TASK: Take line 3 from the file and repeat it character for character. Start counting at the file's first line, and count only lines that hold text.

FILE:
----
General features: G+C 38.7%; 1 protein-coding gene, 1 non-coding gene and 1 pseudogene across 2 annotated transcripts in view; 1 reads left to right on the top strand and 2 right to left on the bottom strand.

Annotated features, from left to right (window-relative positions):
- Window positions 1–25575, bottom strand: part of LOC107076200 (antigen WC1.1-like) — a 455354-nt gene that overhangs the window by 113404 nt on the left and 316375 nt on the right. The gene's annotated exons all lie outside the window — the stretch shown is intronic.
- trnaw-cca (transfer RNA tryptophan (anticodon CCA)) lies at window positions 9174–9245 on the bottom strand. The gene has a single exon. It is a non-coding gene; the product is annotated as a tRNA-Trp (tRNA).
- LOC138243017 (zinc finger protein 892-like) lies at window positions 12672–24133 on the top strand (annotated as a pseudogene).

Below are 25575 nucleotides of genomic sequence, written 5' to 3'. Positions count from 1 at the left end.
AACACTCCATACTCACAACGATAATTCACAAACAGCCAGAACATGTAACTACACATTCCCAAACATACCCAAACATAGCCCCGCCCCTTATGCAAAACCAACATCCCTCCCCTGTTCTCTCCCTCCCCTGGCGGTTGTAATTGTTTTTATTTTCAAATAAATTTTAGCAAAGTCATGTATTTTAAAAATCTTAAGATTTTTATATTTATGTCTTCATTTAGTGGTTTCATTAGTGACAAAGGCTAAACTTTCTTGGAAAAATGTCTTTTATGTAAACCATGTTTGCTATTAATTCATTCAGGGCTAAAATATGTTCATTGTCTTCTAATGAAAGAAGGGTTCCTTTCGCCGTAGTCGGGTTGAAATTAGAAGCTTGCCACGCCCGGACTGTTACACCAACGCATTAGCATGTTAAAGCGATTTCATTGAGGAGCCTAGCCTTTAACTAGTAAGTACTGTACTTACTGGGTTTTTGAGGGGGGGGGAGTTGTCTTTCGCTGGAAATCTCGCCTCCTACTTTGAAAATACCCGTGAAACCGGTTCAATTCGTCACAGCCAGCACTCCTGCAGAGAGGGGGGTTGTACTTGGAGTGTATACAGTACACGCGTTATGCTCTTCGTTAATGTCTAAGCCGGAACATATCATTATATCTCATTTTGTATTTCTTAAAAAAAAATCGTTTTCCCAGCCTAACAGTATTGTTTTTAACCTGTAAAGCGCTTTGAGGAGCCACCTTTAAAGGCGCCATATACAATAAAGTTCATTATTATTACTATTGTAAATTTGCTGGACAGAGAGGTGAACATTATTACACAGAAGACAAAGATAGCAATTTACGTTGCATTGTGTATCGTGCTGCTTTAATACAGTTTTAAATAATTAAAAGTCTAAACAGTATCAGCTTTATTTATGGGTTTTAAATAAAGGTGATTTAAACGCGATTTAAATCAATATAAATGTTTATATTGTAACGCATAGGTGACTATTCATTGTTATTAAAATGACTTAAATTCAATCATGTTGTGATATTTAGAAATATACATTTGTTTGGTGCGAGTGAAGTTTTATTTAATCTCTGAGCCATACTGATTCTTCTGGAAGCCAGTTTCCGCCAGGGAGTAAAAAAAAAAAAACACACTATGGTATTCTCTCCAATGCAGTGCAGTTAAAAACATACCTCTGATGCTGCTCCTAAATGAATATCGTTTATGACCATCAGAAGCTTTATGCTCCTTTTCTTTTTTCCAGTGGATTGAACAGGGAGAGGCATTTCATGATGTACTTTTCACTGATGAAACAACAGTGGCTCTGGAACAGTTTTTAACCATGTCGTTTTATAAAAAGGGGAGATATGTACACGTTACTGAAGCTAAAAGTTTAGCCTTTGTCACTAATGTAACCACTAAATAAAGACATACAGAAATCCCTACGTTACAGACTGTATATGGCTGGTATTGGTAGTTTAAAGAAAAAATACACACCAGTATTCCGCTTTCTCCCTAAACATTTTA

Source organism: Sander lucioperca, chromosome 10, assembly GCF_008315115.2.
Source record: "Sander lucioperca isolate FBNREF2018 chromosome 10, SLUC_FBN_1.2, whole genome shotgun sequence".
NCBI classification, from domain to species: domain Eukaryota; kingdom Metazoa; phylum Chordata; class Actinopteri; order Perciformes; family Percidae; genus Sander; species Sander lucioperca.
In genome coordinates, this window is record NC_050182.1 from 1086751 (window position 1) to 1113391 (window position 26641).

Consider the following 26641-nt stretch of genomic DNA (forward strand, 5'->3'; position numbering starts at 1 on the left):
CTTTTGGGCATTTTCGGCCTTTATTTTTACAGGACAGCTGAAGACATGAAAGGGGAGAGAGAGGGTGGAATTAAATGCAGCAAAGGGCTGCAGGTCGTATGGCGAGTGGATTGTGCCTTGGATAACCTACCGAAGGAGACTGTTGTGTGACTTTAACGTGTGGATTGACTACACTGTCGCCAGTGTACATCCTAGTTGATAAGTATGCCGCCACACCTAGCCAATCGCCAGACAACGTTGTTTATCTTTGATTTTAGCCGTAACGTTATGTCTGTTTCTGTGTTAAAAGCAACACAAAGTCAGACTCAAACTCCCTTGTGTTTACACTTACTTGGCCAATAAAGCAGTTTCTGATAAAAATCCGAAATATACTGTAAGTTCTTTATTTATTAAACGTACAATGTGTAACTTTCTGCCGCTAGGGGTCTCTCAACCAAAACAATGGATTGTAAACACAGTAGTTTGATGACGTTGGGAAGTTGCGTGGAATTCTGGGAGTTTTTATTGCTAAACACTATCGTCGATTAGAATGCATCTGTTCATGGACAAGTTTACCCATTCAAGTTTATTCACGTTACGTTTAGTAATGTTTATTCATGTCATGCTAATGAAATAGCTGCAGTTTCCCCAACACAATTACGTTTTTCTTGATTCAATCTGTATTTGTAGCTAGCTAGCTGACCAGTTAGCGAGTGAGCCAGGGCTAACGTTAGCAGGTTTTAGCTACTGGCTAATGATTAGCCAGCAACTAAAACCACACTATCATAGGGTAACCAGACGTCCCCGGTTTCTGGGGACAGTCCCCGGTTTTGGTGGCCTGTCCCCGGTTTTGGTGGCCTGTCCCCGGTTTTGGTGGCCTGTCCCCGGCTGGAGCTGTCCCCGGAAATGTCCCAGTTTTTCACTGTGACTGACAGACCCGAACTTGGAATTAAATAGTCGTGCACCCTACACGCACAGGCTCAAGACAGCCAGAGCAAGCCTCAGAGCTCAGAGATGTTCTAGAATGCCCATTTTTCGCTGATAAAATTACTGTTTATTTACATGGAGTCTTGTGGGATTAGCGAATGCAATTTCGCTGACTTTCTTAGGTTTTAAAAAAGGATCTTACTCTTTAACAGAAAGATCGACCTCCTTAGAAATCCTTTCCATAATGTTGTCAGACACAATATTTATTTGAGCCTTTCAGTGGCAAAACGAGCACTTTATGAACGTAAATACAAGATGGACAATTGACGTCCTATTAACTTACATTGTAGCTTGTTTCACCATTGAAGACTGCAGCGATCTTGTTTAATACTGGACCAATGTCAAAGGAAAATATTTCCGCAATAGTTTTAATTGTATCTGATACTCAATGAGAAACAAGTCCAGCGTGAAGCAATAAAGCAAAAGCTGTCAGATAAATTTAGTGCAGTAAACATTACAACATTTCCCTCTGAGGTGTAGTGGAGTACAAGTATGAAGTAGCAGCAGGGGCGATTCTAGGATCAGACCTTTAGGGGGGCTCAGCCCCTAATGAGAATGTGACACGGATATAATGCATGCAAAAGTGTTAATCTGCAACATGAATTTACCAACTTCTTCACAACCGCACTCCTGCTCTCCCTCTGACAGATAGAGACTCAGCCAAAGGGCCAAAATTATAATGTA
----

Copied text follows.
- Window positions 1–25575, bottom strand: part of LOC107076200 (antigen WC1.1-like) — a 455354-nt gene that overhangs the window by 113404 nt on the left and 316375 nt on the right. The gene's annotated exons all lie outside the window — the stretch shown is intronic.